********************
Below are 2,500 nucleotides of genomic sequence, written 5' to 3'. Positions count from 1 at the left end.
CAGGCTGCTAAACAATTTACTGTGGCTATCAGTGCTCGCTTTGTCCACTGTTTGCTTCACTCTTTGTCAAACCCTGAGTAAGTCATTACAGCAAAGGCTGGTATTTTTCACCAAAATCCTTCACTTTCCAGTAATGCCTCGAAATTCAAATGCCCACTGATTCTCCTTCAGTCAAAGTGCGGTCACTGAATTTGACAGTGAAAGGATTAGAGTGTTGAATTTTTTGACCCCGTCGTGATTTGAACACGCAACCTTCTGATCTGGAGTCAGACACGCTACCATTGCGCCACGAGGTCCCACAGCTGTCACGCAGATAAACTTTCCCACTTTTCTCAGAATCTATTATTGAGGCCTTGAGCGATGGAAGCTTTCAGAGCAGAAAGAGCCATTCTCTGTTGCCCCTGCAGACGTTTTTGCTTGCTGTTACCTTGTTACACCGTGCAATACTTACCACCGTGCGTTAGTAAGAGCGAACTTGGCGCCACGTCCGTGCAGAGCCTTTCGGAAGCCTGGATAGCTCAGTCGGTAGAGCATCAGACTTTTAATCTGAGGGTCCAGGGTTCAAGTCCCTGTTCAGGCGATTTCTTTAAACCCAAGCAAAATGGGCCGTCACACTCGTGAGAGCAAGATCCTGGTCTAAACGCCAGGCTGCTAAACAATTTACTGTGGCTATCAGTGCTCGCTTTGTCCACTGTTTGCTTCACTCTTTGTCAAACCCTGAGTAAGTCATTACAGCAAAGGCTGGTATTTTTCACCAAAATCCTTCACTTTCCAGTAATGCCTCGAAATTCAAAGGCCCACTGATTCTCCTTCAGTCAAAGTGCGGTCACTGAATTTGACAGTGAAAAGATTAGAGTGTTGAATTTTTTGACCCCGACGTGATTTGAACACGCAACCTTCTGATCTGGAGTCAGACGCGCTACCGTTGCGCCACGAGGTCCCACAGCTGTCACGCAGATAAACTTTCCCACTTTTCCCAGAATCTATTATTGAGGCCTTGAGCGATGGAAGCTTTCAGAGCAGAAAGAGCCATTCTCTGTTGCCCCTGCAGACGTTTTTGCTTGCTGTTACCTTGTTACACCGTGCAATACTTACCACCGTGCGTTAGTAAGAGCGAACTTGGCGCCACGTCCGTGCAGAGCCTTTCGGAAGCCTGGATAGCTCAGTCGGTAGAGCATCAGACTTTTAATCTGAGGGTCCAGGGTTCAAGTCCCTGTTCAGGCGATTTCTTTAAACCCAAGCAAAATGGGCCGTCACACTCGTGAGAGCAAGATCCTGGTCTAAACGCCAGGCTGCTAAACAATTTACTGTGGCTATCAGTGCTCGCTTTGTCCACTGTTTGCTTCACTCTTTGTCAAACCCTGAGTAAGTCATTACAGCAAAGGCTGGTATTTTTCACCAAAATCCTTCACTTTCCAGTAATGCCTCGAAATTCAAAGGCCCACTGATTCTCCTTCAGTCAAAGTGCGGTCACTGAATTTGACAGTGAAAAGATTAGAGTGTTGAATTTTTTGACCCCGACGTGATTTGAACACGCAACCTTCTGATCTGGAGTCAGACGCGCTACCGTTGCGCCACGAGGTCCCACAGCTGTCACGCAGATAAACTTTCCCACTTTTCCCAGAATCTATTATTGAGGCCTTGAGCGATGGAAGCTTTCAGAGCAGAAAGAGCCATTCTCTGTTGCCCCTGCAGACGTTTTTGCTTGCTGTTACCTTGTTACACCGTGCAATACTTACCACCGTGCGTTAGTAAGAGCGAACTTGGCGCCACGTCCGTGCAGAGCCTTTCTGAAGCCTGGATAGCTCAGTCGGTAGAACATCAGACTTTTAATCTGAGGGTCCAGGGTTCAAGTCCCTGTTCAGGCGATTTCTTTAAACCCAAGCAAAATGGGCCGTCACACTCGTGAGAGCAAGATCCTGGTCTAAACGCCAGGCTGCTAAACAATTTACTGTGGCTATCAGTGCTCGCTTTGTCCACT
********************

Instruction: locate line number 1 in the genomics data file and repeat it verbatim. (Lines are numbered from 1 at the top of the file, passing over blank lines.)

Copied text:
Below are 2,500 nucleotides of genomic sequence, written 5' to 3'. Positions count from 1 at the left end.